Riding the high from the previous night, our final day in Catalonia brought us on a winding drive up Montserrat. It’s impossible to really describe the mountain, but it is one of the most unique geological structures I’ve personally seen, with startlingly beautiful panoramic views of Catalonia. Many of us had a great time exploring the trails before the performance. Our final concert of the year took place in the Montserrat Abbey, and is actually available to view on the Westminster Choir College YouTube channel. My advice is to watch it and see for yourself what it was like, because it’s difficult to describe the feeling of performing for the final time with an ensemble that has been together for nearly 11 months. Needless to say, emotions were strong and love for one another was at an all time high. Tough to explain! So, take a look.
The next day we were out the door at 6:20 a.m. and headed for the U.S., happy to be heading home and eager to regain our energy. Undoubtedly, most everyone in the choir will cherish the trip to Spain for the rest of their lives. The opportunity to perform in historic spaces and to see a landscape and culture so different from what we know. Just an example of the beautiful opportunities our small college offers to spread what we’re about. Here’s to many more in the future!
* * *
September 7 to July 30 — the year for the 2016-2017 Westminster Choir has finally come to an end, and it is overwhelming to consider. We’ve said goodbye to the graduates for the final time, and those of us still here look forward to starting anew in only a month (what?!). I look back on the first blog post that Claire and I wrote about the retreat, both of us newcomers to the choir. We couldn’t have imagined what was coming. We have memorized hours of music and staging – tour concert program, Anthracite Fields, Eugene Onegin. We have traveled and performed across the southern east coast – Florida, Tennessee, Kentucky, Georgia, Ohio, South Carolina. We have endured uncertainty about the future of our cherished school and have protested to protect it. We toured Spain, performing in magnificent spaces and for choral musicians from around the world. We have made music together, finding new beauty in each performance and in each other. Most importantly, we have given ourselves to spreading a message greater than any one of us:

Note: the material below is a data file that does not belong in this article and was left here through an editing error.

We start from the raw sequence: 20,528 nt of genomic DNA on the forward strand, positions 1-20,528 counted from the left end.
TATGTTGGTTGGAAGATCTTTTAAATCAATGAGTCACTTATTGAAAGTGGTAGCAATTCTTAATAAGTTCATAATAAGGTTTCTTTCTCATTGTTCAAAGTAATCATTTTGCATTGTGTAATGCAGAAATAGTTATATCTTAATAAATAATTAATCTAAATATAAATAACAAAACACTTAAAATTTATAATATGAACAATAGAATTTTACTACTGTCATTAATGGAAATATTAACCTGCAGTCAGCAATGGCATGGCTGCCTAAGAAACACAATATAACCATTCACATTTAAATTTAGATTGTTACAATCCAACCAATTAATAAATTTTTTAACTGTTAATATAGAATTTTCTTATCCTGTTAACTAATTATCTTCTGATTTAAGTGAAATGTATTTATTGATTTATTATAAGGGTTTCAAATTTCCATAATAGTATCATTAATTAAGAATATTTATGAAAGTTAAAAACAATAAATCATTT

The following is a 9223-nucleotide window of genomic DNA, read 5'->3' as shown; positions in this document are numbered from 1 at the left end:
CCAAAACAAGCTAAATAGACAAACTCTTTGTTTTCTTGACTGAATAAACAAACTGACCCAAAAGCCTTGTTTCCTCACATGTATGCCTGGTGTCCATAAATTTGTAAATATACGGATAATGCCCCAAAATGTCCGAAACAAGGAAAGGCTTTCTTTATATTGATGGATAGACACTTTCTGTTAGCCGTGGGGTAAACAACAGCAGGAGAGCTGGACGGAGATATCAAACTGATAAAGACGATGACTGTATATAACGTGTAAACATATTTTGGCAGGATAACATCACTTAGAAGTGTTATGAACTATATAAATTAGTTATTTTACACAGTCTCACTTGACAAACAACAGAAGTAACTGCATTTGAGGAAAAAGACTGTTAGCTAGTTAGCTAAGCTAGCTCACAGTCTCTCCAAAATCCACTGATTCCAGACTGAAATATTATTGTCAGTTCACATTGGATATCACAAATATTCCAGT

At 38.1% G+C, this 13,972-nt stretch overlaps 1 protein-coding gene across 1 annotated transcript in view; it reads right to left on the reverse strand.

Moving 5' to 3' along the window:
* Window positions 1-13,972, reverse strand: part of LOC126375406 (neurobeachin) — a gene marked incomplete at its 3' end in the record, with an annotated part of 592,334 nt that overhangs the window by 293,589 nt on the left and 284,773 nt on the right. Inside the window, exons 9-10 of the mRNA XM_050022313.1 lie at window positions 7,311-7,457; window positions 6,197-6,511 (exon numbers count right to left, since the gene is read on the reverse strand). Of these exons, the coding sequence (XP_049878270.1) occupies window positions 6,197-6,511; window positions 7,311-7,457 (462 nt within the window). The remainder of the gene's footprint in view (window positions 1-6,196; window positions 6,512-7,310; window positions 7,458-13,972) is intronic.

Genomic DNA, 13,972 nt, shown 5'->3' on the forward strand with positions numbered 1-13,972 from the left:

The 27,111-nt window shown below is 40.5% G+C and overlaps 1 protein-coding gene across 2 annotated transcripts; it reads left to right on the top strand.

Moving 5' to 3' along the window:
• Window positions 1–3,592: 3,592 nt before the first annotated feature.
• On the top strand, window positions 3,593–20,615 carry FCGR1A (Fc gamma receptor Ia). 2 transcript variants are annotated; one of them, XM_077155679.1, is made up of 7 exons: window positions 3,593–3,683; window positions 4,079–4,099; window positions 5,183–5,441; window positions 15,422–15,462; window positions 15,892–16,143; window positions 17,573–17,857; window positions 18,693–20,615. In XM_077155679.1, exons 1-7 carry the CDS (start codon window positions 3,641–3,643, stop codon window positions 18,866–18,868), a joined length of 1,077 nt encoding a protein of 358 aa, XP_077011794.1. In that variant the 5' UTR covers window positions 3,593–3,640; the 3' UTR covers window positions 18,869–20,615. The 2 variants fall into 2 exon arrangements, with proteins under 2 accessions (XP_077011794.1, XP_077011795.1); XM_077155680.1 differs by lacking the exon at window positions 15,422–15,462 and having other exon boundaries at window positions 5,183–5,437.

“Do all your work as though you had a thousand years to live, and as you would if you knew you must die tomorrow.”
How will we live in our present, not knowing our future? We have learned to respond:
Today I will…
give up control.
think of faraway friends and family.
appreciate the people around me as well as myself.
enjoy the company of my family.
eat New York cheesecake.
be the best possible version of myself.
enjoy my surroundings.
hear, and not just hear, but listen.
learn from my mistakes and change.
not be afraid to be vulnerable.
smile at everyone I meet.
savor the process.
share my passion for music with everyone I meet.
take time to enjoy the good things in life.
breathe and be present.
seek to understand rather than seek to be understood.
see through my eyes and NOT my screen.
tell my kids I love them.
live for me.
honor and love my communities, past and present.
go to the beach!
stop and plant a seed of love every place I go.
Thank you for following the Westminster Choir blog this year!